This story tells a single anecdote about a woman who has trouble reading close-up materials, known as presbyopia. To fix this, she has a product known as Raindrop Near Vision Inlay, which was recently approved by the FDA, implanted in one eye. The story claims she can see better within 15 minutes, but readers aren’t given any evidence for her vision pre-and-post implant.
The story does not share any research information for how this implant, and another known as KAMRA, performed in clinical trials–it instead leans hard on this one woman’s experience. The story would been much better with numbers to help readers compare this new surgery to other alternatives for patients.
On the other hand, we were pleased to see the story explicitly discuss the costs of the surgery, and the likely lack of private insurance and Medicare coverage for it.
Presbyopia means the eye cannot focus well on near objects and is considered a gradual consequence of aging that affects millions. Though many people function well by using low-cost reading glasses, newer solutions to this problem may have wide appeal.
The story gives us the price of $4-5,000 for surgery, which is not likely to be covered by insurance or Medicare.
This story gives us an anecdote about a single patient, who is apparently the first person to have the implant outside of clinical trials. This is not helpful for the readers who want to know the research evidence about the surgical implant(s)–what were the measured benefits in clinical trials?
The story does include an important sentence about how all surgery has risks. Here is that sentence.
“Any time you do surgery there is a risk of infection—about one in 2,000,” Hamilton says. “And an infection in the cornea can cause scarring that can affect your vision.”
But we wish the story had included the entire context for a patient considering one of two implants mentioned: What were the measured rates of side effects in the research? The story mentions that because the implants only correct vision for near objects in one eye, the other eye sometimes has to be operated on to give it perfect distance vision. We also wanted to know more about the impact of having two eyes with grossly different visual function.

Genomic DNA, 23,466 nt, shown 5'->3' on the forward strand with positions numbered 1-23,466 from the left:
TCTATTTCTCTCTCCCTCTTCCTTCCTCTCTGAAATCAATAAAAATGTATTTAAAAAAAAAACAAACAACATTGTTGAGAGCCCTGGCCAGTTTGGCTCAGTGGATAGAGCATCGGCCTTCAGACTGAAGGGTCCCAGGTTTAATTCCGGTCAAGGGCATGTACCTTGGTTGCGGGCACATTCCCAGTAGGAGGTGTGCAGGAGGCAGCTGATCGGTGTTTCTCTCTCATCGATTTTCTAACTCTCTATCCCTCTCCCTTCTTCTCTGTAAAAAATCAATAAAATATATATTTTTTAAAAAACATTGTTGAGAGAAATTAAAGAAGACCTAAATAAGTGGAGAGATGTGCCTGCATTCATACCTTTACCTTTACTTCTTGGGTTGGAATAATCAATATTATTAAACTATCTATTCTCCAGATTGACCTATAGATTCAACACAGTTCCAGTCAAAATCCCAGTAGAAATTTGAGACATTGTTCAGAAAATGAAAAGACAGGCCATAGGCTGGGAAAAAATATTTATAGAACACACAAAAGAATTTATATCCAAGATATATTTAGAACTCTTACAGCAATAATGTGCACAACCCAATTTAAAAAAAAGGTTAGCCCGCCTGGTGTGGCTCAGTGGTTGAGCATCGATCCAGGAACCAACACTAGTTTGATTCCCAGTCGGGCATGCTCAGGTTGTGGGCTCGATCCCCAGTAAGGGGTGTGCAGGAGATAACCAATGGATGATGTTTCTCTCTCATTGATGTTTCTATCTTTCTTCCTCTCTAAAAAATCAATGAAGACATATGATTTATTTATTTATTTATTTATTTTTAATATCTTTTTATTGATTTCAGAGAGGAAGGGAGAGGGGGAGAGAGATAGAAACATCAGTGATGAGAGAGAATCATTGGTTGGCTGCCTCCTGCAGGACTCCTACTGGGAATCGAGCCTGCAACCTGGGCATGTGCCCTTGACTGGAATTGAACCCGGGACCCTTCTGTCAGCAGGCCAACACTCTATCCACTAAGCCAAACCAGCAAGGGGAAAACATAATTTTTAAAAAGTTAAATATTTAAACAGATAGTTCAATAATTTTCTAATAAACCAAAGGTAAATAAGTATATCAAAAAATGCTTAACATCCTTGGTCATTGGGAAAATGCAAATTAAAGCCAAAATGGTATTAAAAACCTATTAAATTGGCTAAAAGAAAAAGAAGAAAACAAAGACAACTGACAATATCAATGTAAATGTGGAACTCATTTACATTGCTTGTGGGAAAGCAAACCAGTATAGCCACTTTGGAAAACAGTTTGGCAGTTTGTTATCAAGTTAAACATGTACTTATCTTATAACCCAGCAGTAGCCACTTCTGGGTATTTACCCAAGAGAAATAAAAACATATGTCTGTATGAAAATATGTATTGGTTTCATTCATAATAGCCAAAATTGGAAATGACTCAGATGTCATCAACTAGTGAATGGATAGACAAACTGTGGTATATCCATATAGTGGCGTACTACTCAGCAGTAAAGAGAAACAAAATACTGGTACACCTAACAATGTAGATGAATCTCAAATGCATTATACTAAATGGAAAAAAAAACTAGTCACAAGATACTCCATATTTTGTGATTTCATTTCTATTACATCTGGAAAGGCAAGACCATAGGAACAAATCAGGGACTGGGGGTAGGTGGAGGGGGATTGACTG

The story does not give any references for clinical research studies on the two implants mentioned or how many people were studied or any of the
There was no disease mongering, though including everyone older than 35 years old in the “aging” category may have been overkill.
It was not clear from the story whether either one of the experts quoted – Ralph Chu or D. Rex Hamilton – had any conflicts. In fact, Chu is one of the researchers in a clinical study of the Raindrop implant, according to a peer-reviewed journal article we found.
We weren’t satisfied with the story weighing the risks vs. benefits of these two surgical implants, Raindrop and KAMRA. The story did not compare the two of them to give people any idea of how they differ. Many patients who are candidates for vision correction for near vision may use glasses to correct it. The implant surgery carries risks, which include worsening vision, according to an FDA announcement on the Raindrop device.
Both of these implants are approved by the FDA, the story tells us, but are they widely available? We are assuming that surgeons need training in how to handle these new devices. Is surgery only available in large metropolitan areas? Is it performed in a doctor’s office? We wish the story had included some details on this.
The story explained that both of these devices have recently been approved by the FDA.
The story does not appear to rely on a news release.